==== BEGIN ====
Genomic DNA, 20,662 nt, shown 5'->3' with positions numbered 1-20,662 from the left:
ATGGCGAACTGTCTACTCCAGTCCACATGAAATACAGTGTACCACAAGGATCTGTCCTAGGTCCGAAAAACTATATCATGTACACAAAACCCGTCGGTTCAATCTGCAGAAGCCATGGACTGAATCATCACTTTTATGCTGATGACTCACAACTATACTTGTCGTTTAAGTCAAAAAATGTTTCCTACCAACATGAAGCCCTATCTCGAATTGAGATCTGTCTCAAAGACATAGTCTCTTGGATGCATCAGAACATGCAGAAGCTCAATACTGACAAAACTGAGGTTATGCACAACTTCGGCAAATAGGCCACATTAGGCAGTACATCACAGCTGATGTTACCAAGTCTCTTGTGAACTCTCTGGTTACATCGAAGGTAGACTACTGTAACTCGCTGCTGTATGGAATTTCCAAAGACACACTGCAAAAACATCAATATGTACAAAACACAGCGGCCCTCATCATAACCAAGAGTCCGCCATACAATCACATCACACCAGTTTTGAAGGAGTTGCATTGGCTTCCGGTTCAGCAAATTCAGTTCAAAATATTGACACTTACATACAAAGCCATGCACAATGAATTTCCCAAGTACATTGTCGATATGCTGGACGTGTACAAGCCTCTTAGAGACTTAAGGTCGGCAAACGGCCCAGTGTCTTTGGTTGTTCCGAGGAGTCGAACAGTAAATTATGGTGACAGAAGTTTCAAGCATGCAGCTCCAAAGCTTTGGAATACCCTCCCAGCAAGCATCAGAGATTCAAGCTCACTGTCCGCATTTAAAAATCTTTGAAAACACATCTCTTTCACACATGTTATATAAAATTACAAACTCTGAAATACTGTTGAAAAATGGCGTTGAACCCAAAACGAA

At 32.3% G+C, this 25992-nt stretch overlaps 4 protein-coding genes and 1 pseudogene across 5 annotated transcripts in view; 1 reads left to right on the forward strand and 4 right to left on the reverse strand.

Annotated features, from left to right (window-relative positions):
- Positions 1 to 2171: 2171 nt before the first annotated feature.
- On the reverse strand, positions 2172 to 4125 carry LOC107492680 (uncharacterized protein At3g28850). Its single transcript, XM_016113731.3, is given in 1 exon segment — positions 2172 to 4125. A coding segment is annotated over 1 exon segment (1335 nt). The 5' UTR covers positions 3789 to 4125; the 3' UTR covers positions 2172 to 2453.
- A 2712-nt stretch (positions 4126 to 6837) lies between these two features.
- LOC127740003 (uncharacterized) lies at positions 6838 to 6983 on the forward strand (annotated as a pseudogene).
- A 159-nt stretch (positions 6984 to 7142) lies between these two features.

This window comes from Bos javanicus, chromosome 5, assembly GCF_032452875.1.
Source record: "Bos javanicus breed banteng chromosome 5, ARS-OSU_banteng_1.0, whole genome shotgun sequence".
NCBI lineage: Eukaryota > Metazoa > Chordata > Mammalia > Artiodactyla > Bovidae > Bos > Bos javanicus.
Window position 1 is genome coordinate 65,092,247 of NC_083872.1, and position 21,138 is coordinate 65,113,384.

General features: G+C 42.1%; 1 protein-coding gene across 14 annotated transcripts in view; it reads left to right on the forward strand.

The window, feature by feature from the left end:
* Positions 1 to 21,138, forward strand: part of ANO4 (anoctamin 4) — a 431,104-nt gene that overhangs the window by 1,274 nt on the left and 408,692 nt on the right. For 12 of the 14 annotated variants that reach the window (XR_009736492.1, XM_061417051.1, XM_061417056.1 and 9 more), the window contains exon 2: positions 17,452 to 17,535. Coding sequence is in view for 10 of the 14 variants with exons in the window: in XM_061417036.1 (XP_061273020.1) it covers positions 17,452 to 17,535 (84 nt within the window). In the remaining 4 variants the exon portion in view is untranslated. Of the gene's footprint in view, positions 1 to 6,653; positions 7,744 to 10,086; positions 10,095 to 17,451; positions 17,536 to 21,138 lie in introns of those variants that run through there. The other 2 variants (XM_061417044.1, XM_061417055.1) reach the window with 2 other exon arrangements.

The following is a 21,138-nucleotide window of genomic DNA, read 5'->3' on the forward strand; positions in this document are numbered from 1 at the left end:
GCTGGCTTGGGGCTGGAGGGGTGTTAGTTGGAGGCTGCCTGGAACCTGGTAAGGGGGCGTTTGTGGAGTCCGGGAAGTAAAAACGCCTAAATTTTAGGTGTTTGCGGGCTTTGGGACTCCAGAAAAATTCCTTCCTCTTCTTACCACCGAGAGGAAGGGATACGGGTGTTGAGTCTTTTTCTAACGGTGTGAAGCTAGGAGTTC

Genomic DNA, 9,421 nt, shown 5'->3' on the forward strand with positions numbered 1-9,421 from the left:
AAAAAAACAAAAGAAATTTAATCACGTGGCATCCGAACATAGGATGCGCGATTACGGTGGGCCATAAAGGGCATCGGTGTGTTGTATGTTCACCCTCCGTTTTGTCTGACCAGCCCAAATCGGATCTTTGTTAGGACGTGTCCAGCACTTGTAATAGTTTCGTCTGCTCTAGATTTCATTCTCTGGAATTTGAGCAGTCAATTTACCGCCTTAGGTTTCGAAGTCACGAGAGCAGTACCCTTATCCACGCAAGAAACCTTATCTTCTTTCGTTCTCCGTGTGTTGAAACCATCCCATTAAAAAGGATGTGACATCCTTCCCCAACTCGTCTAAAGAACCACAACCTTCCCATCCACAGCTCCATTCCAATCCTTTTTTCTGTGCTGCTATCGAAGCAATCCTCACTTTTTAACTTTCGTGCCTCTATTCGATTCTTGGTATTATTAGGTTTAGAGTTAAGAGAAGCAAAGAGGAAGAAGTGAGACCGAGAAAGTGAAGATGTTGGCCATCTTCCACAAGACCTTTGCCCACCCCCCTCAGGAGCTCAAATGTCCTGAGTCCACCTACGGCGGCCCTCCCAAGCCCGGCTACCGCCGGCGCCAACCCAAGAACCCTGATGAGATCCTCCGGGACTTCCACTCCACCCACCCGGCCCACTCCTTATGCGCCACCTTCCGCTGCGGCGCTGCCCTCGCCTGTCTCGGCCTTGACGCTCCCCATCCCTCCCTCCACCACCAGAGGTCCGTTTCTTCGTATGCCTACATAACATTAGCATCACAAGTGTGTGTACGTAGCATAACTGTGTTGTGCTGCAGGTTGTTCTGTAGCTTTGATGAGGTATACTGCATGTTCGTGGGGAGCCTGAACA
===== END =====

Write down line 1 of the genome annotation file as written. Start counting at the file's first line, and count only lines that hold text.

Genomic DNA, 20,662 nt, shown 5'->3' with positions numbered 1-20,662 from the left: